Malta: Court throws out far-rightist Lowell’s defamation suit against newspaper

Magistrate rejects far-rightist Norman Lowell's argument in court against 2006 MaltaToday article that had blamed his adherents for an arson attack on the house of Daphne Caruana Galizia.

5/10/2015- A court of magistrates today threw out a libel case filed by far-rightist Norman Lowell against MaltaToday, over three newspaper reports that insinuated that his followers had been behind a spate of arson attacks on journalists and charities. Lowell had claimed that three articles carried in MaltaToday on 16 May 2006 had been based on untruths and were written with the intention to damage him, against the principles of freedom of expression and opinion. The night before the publication of the articles, Lowell had held a barbeque at Dwejra, not far from the residence of blogger and columnist Daphne Caruana Galizia, at the time a critic of Lowell, who she described as a “neo-Nazi and a fascist”. That same night, the columnist’s home had been the target of an arson attack.

It was the latest in a series of similar attacks on critics of Lowell’s extremist beliefs, with previous victims including priest Pierre Grech Marguerat and lawyer Katrine Camilleri from the Jesuit Refugee Service. MaltaToday managing editor Saviour Balzan was also the victim of an arson attack by extremists. A few hours after the arson attack on Caruana Galizia’s house, Lowell had posted an entry on far-right internet forum Viva Malta which read “Yes, indeed, I have drunk to the dregs and toasted the heroes in my own incorrigible ways.” The court noted that Lowell had never contested the assertion that he embraced anti-immigrant views and quoted various distasteful comments on the issue which the plaintiff had posted online.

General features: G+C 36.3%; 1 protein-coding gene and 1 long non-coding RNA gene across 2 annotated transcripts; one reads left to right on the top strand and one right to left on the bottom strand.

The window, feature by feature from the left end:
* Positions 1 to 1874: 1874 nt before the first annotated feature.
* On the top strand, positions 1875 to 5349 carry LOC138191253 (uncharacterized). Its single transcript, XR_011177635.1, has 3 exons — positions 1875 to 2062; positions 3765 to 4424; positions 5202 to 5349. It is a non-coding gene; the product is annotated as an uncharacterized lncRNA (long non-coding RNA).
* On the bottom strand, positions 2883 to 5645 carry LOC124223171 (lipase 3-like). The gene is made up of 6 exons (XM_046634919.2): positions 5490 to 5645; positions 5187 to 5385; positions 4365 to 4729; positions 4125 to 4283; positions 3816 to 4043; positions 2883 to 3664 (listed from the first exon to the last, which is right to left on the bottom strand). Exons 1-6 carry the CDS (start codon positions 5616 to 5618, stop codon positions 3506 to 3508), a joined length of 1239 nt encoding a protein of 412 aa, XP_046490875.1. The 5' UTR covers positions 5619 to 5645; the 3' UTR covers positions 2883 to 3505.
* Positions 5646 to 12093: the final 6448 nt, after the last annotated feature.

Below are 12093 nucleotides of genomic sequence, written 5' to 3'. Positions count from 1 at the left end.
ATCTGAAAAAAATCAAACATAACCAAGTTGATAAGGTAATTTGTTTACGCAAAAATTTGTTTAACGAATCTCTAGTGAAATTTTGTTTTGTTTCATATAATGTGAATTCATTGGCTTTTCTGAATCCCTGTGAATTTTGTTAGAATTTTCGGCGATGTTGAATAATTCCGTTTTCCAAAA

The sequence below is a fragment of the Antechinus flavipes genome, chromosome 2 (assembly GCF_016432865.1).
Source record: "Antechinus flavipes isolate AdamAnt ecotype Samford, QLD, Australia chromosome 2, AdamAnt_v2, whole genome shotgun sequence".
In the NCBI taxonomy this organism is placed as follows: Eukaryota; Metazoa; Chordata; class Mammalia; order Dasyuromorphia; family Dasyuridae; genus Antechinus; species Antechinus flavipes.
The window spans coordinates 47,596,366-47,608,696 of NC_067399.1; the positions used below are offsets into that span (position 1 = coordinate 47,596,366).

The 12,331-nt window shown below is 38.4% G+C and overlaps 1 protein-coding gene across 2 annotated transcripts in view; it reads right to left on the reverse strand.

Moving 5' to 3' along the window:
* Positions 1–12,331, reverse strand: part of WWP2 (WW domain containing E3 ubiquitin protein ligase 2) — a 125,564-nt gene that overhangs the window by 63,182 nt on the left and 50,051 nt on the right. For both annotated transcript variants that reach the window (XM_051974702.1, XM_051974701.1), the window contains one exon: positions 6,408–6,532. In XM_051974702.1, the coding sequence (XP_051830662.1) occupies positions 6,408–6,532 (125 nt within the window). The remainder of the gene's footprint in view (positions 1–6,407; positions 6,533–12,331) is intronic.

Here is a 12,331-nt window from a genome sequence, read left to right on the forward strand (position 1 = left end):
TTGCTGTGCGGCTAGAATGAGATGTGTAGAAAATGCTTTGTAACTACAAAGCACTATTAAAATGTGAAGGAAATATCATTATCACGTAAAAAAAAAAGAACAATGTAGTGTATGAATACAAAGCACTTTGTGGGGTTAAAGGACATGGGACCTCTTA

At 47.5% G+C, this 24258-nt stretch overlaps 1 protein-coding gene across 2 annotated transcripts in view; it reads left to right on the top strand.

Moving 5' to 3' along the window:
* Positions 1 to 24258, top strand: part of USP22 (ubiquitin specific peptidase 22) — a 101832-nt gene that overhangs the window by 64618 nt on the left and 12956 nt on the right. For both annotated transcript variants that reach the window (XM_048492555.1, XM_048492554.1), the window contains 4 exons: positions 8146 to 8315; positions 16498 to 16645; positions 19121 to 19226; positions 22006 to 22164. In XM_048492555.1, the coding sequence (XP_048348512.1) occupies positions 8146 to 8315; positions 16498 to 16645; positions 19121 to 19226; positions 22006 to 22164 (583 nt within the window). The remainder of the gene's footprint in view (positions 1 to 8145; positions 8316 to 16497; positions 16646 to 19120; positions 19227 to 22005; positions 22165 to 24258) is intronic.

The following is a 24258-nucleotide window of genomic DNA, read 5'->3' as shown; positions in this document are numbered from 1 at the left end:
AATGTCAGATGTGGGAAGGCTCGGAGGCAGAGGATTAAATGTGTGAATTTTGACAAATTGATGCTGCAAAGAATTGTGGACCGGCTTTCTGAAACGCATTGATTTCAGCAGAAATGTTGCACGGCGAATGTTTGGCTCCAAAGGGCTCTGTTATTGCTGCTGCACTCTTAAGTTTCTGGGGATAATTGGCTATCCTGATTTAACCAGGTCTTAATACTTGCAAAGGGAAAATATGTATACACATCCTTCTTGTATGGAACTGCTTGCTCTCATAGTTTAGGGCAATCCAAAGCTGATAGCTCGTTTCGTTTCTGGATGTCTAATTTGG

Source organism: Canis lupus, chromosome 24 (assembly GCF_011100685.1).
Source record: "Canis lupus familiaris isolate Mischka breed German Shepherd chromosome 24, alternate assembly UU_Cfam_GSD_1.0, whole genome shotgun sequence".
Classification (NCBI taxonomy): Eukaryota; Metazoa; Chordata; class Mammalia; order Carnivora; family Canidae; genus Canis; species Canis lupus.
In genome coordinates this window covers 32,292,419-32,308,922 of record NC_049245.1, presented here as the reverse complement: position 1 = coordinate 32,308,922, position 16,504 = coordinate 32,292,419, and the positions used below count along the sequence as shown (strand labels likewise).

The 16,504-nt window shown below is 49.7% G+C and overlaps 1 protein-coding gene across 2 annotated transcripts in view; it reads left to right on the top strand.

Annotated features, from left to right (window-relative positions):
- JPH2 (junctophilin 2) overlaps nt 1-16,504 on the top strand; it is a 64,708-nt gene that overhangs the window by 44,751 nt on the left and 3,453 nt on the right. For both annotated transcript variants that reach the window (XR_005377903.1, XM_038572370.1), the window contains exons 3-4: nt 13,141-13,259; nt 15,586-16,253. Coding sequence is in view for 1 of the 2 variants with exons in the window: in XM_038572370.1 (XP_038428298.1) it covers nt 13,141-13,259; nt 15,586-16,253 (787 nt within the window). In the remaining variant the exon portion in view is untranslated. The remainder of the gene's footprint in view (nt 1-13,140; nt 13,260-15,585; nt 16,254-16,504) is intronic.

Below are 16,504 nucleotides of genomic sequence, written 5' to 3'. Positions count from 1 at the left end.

“The complainant, as a leader of an organisation known as Imperium Europa, has harsh and hardline views on the immigration issue and whoever is involved in the defence of immigrant rights and therefore, by right, these views certainly evoke a similarly harsh reaction against him and his organisation,” it said. Lowell had originally filed the libel case against Balzan, MaltaToday editor Matthew Vella and journalist Kurt Sansone. However, proceedings against the latter were withdrawn after Sansone, now employed with the Times of Malta, had made an apology. Balzan and Vella had argued that the articles were justified by the right to freely report facts of a social and political nature, particularly in view of the “essentially racist” politics of the plaintiff and the importance of the right to “fair comment” in a democratic society.

Magistrate Francesco Depasquale, citing several local and European Court cases, held that, in view of Lowell’s extremist outpourings,the articles were not libellous but factual. As a political person, Lowell was subject to higher levels of public scrutiny and criticism, added the magistrate. In throwing out the libel suit, the court noted that Lowell’s behaviour and comments he had made on broadcast media were “not in any way acceptable in a democratic society, where diversity and multiculturalism form the foundations of Maltese society, as shown by the very language we speak.”
© Malta Today

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